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Genesis of a Historical Novel

Tuesday, May 15, 2007

the darkening age

Jeepers, still coming up dry as I sit down here to write a post. Maybe it is time to go back to jotting down ideas for blog-posts as they come to me during the day; for they do come to me. Sometime after I publish each post I usually have the thought, "Oh yeah, that's what I've been wanting to write about!"

Well, today I'm quite underslept (late to bed, early wakeup) and I don't feel up to much in terms of anything to say. I've dutifully typed some notes into the PC, from Arnold J. Toynbee's A Study of History (volume 1 of the abridged version) and from The Golden Bough (also an abridged version--where did people ever find the time to read 12-volume works?).

I'm finding Toynbee's writing a bit pompous, but also powerful, bold, and provocative--in other words, very good. I love his field of inquiry: how civilizations arise, flourish, and decline. He's plowing ground similar to that covered by Oswald Spengler in his The Decline of the West, the book that so inspired the young Joseph Campbell. I got that out of the library a couple of years ago, but found it quite heavy going. I would need to get my own copy that I could highlight at will (I'm a destroyer of books--ruining them for others while making them more useful and valuable for myself).

Toynbee has identified 21 civilizations (or "civilizing societies") that have existed since humanity first took up agriculture. The one in which I'm sitting and writing right now he dubbed Western Christendom. By his reckoning, every civilization evolves along the same broad lines, prospering for awhile under the impetus of an initial creative and spiritual energy, gradually settling into a universal state run by a dominant minority. Along with the dominant minority grows a church, a religion within the universal state, and a proletariat of people excluded from the dominant minority. Eventually, as the state ossifies into a more or less oppressive structure, it cracks and is overthrown by forces within and without. In general, the church that grew within the shelter of the universal state becomes the spiritual germ of another civilization, as the Christian Church became the germ of Western (and also Eastern) Christendom after the demise of the Roman Empire. In the meantime there is an interregnum or "heroic age" in which barbarians contend for the scraps of empire--what in our history we refer to as the Dark Ages.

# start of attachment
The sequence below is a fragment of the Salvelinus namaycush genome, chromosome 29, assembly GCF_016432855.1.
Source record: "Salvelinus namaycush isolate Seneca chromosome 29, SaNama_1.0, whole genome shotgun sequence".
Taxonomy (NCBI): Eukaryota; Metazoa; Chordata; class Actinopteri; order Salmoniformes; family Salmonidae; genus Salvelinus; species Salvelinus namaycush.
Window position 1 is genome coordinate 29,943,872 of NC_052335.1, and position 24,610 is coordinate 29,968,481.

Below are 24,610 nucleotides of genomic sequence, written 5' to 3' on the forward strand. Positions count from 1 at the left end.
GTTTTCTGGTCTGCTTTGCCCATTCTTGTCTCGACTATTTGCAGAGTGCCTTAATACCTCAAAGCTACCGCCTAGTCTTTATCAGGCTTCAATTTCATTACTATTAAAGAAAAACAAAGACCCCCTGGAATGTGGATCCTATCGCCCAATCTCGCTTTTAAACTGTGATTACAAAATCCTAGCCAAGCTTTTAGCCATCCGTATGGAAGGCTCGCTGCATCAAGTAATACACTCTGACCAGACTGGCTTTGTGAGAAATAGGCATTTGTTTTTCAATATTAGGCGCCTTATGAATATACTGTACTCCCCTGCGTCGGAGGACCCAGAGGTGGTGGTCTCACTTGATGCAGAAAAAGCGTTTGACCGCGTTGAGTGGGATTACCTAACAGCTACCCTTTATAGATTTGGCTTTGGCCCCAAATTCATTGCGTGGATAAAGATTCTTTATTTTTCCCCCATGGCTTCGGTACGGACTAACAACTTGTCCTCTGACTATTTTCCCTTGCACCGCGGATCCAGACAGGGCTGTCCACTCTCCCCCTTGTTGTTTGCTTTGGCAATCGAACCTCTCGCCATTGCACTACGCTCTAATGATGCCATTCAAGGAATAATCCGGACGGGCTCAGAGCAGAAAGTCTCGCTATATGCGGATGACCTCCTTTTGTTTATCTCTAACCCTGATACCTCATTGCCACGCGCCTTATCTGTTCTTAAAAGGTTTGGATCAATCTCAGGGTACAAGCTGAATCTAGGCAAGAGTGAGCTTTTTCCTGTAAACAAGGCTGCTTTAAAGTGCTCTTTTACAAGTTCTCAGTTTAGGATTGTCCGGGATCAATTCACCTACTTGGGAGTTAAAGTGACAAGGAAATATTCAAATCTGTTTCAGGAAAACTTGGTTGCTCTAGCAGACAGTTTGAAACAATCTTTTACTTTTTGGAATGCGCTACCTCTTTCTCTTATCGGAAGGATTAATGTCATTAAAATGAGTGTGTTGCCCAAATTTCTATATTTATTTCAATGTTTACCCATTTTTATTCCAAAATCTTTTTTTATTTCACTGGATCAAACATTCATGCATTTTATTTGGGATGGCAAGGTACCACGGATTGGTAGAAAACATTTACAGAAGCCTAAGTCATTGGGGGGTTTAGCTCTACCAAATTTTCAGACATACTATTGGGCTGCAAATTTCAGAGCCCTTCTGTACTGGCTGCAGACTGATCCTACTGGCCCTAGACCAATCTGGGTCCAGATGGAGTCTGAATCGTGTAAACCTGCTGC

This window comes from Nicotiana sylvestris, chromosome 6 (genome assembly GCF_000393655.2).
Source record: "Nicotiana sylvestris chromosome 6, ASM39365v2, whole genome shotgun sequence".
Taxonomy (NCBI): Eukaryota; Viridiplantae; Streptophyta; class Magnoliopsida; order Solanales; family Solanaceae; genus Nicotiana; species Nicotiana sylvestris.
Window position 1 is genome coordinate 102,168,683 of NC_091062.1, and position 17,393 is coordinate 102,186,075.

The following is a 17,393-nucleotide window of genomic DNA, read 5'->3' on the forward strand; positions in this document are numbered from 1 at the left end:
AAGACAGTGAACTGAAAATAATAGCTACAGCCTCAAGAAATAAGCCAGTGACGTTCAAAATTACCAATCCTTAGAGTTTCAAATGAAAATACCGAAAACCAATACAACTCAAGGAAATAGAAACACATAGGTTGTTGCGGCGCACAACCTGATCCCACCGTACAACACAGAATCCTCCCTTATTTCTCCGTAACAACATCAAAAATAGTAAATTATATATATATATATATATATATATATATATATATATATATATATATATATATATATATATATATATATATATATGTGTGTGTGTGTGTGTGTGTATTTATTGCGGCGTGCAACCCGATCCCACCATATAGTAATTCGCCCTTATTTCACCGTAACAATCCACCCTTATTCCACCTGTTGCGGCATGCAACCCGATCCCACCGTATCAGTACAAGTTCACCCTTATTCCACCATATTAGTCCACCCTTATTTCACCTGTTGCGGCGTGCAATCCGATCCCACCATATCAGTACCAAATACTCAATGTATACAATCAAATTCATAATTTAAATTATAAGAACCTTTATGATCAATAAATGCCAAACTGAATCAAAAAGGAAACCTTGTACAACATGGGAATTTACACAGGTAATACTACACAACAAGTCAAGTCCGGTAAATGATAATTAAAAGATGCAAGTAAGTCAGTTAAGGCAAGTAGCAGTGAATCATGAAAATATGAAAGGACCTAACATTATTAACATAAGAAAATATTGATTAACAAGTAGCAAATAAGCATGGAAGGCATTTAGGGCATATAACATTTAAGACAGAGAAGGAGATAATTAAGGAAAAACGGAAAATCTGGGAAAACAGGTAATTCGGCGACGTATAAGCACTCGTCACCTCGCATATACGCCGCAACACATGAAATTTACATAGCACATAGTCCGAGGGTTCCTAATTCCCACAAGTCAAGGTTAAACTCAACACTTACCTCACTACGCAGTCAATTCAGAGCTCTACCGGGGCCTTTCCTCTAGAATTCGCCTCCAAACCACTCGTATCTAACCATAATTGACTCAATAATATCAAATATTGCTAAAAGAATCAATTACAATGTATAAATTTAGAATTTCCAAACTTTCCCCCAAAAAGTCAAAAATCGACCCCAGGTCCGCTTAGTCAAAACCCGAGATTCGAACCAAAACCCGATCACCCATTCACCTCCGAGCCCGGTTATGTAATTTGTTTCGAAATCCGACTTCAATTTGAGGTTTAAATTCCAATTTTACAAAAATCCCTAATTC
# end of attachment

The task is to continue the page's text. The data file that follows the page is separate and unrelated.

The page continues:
Fascinating. I can't help but wonder: what is the "church" of our society now? The notion of "Christendom" has become weak and anachronistic, even though there are still many Christians in our society. But in Canada, as in Europe, the churches are filled--well, partly filled--mainly with old people; their congregations are dying off. The U.S. is more aggressively "Christian", but the society itself is violent and uncivil, with "Christianity" apparently doing little but attempting to put the brakes on certain aspects of science, such as evolutionary biology and biotechnology.

Western society is certainly aging. Who would deny that we're moving closer to senescence in our aggressive, materialistic culture, in which fewer and fewer people vote, and which is gradually coming to be steered by unpopular people who, as Toynbee puts it, rule rather than lead. There is disaffection within and also resentment without--ingredients leading toward the dissolution of the society and the lapse into a new "heroic age" of barbarism and warlords. Right now, it's not easy to pick which spiritual tradition or idea might form the nucleus of a new society, something creative to arise from the corpse of our own.


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